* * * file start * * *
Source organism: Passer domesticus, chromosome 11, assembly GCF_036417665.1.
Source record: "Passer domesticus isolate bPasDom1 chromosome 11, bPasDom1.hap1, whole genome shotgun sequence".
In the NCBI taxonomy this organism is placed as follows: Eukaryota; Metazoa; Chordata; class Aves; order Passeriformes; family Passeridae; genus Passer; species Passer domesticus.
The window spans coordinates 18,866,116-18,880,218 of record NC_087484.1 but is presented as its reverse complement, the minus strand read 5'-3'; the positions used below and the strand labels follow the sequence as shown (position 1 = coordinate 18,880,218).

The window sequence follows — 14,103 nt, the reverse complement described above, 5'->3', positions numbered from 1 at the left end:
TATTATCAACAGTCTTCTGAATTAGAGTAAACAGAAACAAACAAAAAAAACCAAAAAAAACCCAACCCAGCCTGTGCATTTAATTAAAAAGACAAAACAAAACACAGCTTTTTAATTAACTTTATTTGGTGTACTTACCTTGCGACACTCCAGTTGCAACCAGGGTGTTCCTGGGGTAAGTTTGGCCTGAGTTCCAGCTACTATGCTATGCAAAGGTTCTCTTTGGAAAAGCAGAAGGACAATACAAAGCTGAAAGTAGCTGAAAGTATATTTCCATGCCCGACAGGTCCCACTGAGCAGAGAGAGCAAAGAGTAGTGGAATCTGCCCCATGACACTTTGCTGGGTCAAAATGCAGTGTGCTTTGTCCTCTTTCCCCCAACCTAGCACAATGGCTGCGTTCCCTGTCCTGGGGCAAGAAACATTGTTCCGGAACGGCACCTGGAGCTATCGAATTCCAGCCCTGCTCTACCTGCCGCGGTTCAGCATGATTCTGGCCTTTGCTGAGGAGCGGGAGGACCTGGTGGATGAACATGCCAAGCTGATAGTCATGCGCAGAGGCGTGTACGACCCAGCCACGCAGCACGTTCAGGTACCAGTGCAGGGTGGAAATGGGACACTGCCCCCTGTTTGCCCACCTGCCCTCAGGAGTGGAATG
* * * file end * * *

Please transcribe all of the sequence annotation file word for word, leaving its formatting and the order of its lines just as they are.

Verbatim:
Source organism: Passer domesticus, chromosome 11, assembly GCF_036417665.1.
Source record: "Passer domesticus isolate bPasDom1 chromosome 11, bPasDom1.hap1, whole genome shotgun sequence".
In the NCBI taxonomy this organism is placed as follows: Eukaryota; Metazoa; Chordata; class Aves; order Passeriformes; family Passeridae; genus Passer; species Passer domesticus.
The window spans coordinates 18,866,116-18,880,218 of record NC_087484.1 but is presented as its reverse complement, the minus strand read 5'-3'; the positions used below and the strand labels follow the sequence as shown (position 1 = coordinate 18,880,218).

The window sequence follows — 14,103 nt, the reverse complement described above, 5'->3', positions numbered from 1 at the left end:
TATTATCAACAGTCTTCTGAATTAGAGTAAACAGAAACAAACAAAAAAAACCAAAAAAAACCCAACCCAGCCTGTGCATTTAATTAAAAAGACAAAACAAAACACAGCTTTTTAATTAACTTTATTTGGTGTACTTACCTTGCGACACTCCAGTTGCAACCAGGGTGTTCCTGGGGTAAGTTTGGCCTGAGTTCCAGCTACTATGCTATGCAAAGGTTCTCTTTGGAAAAGCAGAAGGACAATACAAAGCTGAAAGTAGCTGAAAGTATATTTCCATGCCCGACAGGTCCCACTGAGCAGAGAGAGCAAAGAGTAGTGGAATCTGCCCCATGACACTTTGCTGGGTCAAAATGCAGTGTGCTTTGTCCTCTTTCCCCCAACCTAGCACAATGGCTGCGTTCCCTGTCCTGGGGCAAGAAACATTGTTCCGGAACGGCACCTGGAGCTATCGAATTCCAGCCCTGCTCTACCTGCCGCGGTTCAGCATGATTCTGGCCTTTGCTGAGGAGCGGGAGGACCTGGTGGATGAACATGCCAAGCTGATAGTCATGCGCAGAGGCGTGTACGACCCAGCCACGCAGCACGTTCAGGTACCAGTGCAGGGTGGAAATGGGACACTGCCCCCTGTTTGCCCACCTGCCCTCAGGAGTGGAATG